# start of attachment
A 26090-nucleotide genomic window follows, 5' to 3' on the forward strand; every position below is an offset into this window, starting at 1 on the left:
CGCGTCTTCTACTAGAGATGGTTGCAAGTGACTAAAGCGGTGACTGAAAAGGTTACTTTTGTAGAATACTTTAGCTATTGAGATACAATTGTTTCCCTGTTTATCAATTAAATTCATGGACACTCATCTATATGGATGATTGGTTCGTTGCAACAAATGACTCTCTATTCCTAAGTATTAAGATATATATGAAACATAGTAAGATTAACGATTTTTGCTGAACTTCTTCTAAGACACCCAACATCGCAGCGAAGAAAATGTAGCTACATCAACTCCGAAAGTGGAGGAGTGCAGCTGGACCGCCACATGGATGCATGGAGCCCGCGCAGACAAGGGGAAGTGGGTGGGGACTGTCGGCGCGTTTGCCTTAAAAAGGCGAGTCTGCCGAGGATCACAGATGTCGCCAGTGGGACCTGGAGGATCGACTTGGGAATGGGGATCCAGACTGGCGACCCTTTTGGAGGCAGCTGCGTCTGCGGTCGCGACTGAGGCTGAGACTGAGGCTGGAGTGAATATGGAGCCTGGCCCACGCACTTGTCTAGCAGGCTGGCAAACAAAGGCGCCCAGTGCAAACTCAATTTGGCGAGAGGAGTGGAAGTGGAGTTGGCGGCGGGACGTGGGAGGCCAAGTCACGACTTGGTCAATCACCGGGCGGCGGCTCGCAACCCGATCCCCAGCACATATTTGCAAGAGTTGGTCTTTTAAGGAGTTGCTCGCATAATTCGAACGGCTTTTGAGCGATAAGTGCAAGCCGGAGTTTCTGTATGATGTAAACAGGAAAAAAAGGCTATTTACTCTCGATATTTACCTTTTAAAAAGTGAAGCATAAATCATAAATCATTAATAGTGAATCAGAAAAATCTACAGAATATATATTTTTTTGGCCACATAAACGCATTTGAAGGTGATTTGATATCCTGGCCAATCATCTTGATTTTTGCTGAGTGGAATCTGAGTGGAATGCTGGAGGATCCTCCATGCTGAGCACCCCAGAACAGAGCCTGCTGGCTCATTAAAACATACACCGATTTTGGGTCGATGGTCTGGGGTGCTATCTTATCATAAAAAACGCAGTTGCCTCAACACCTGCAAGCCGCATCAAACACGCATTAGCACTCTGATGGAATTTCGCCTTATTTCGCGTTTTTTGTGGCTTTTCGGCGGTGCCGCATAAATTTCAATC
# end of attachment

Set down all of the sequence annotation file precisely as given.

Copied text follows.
A 26090-nucleotide genomic window follows, 5' to 3' on the forward strand; every position below is an offset into this window, starting at 1 on the left:
CGCGTCTTCTACTAGAGATGGTTGCAAGTGACTAAAGCGGTGACTGAAAAGGTTACTTTTGTAGAATACTTTAGCTATTGAGATACAATTGTTTCCCTGTTTATCAATTAAATTCATGGACACTCATCTATATGGATGATTGGTTCGTTGCAACAAATGACTCTCTATTCCTAAGTATTAAGATATATATGAAACATAGTAAGATTAACGATTTTTGCTGAACTTCTTCTAAGACACCCAACATCGCAGCGAAGAAAATGTAGCTACATCAACTCCGAAAGTGGAGGAGTGCAGCTGGACCGCCACATGGATGCATGGAGCCCGCGCAGACAAGGGGAAGTGGGTGGGGACTGTCGGCGCGTTTGCCTTAAAAAGGCGAGTCTGCCGAGGATCACAGATGTCGCCAGTGGGACCTGGAGGATCGACTTGGGAATGGGGATCCAGACTGGCGACCCTTTTGGAGGCAGCTGCGTCTGCGGTCGCGACTGAGGCTGAGACTGAGGCTGGAGTGAATATGGAGCCTGGCCCACGCACTTGTCTAGCAGGCTGGCAAACAAAGGCGCCCAGTGCAAACTCAATTTGGCGAGAGGAGTGGAAGTGGAGTTGGCGGCGGGACGTGGGAGGCCAAGTCACGACTTGGTCAATCACCGGGCGGCGGCTCGCAACCCGATCCCCAGCACATATTTGCAAGAGTTGGTCTTTTAAGGAGTTGCTCGCATAATTCGAACGGCTTTTGAGCGATAAGTGCAAGCCGGAGTTTCTGTATGATGTAAACAGGAAAAAAAGGCTATTTACTCTCGATATTTACCTTTTAAAAAGTGAAGCATAAATCATAAATCATTAATAGTGAATCAGAAAAATCTACAGAATATATATTTTTTTGGCCACATAAACGCATTTGAAGGTGATTTGATATCCTGGCCAATCATCTTGATTTTTGCTGAGTGGAATCTGAGTGGAATGCTGGAGGATCCTCCATGCTGAGCACCCCAGAACAGAGCCTGCTGGCTCATTAAAACATACACCGATTTTGGGTCGATGGTCTGGGGTGCTATCTTATCATAAAAAACGCAGTTGCCTCAACACCTGCAAGCCGCATCAAACACGCATTAGCACTCTGATGGAATTTCGCCTTATTTCGCGTTTTTTGTGGCTTTTCGGCGGTGCCGCATAAATTTCAATC